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    STP1597

    Transmission Electron Microscopy Examinations of Metal-Oxide Interface of Zirconium-Based Alloys Irradiated in Halden Reactor-IFA-638

    Published: 2018


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    Abstract

    This paper provides the results of investigations by transmission electron microscopy (TEM) on the selected materials from in-reactor oxidation tests in the Halden test reactor (Reference No. IFA-638) from 1998 to 2006. The objective of the IFA-638 test was to study the corrosion behavior of modern zirconium-based claddings to high burnup in pressurized water reactor water chemistry and thermal hydraulic conditions. The aim of this paper is to report on the microstructure of selected materials (ZIRLO®, E635, and Alloy A) after the irradiation to different burnup levels to determine the modifications induced by irradiation and to correlate results to their oxidation behavior. The TEM examinations revealed the nature of secondary phase particles (SPPs) and their modification under irradiation. Four types of SPPs were observed, namely β-niobium precipitates, Zr0.5Nb0.3Fe0.2 (mainly in the ZIRLO alloy), Zr(Fe,Nb)2 (in E635), and (Cr,Fe)2Zr,Nb with varying niobium content (present in Alloy A: Zr-0.58Sn-0.31Nb-0.36Fe-0.26Cr). TEM observations showed that all three materials contained still several precipitates after irradiation and in the case of the ZIRLO alloy even after high burnups. Furthermore, the analysis of the metal side of the interface and its comparison with the oxide side led to the conclusion that all types of precipitates dissolved to some extent under irradiation and that their alloying element content decreased. The dissolution was intensified in the oxide. However, a more detailed examination showed that the β-niobium precipitates dissolved at a slower rate, or knowing that their composition was much richer in niobium, the time needed for the precipitates to become fully depleted from niobium was longer. Regarding the amorphization under irradiation, the β-niobium- and chromium-containing precipitates did not amorphize in the metal part of the interface. This was not the case for the other types of precipitates. Furthermore, these two types of SPP both showed delayed oxidation and due to this behavior the typical crack above the SPP in the oxide was also observed. These results are discussed to gain an improved understanding of the oxidation behavior of materials studied as a function of irradiation and residence time.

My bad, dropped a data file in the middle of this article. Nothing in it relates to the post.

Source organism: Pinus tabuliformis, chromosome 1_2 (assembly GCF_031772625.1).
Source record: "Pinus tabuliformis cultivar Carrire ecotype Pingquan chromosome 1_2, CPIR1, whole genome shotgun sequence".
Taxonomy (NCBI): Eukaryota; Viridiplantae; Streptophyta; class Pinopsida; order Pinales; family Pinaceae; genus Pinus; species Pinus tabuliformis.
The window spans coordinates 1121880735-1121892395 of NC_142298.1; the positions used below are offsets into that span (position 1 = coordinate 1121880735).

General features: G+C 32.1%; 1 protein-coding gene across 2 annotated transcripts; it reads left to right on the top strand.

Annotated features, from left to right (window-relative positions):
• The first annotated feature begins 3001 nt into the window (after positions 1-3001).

Keywords:

    TEM, metal-oxide interface, irradiated materials, fueled claddings, ZIRLO, Alloy A, IFA-638


    Author Information:

    Abolhassani, Sousan
    Paul Scherrer Institute, Nuclear Fuels Group, Laboratory for Nuclear Materials, Dept. of Nuclear Engineering and Safety and Hot Laboratory Divisions,

    Proff, Christian
    Paul Scherrer Institute, Nuclear Fuels Group, Laboratory for Nuclear Materials, Dept. of Nuclear Engineering and Safety and Hot Laboratory Divisions,

    Veleva, Lyubomira
    Paul Scherrer Institute, Nuclear Fuels Group, Laboratory for Nuclear Materials, Dept. of Nuclear Engineering and Safety and Hot Laboratory Divisions,

    Karlsen, Torill Marie
    Institute for Energy Technology, Organisation for Economic Co-operation and Development Halden Reactor Project, Halden,

    Bennett, Peter
    Institute for Energy Technology, Organisation for Economic Co-operation and Development Halden Reactor Project, Halden,

    Oberländer, Barbara
    Institute for Energy Technology Kjeller, Kjeller,

    Espeland, Marit
    Institute for Energy Technology Kjeller, Kjeller,

    Jenssen, Håkon
    Institute for Energy Technology Kjeller, Kjeller,

    Hallstadius, Lars
    Westinghouse Electric Sweden AB, Västerås,

    Garde, Anand M.
    Westinghouse Electric Company, Hopkins, SC


    Committee/Subcommittee: B10.02

    DOI: 10.1520/STP159720160039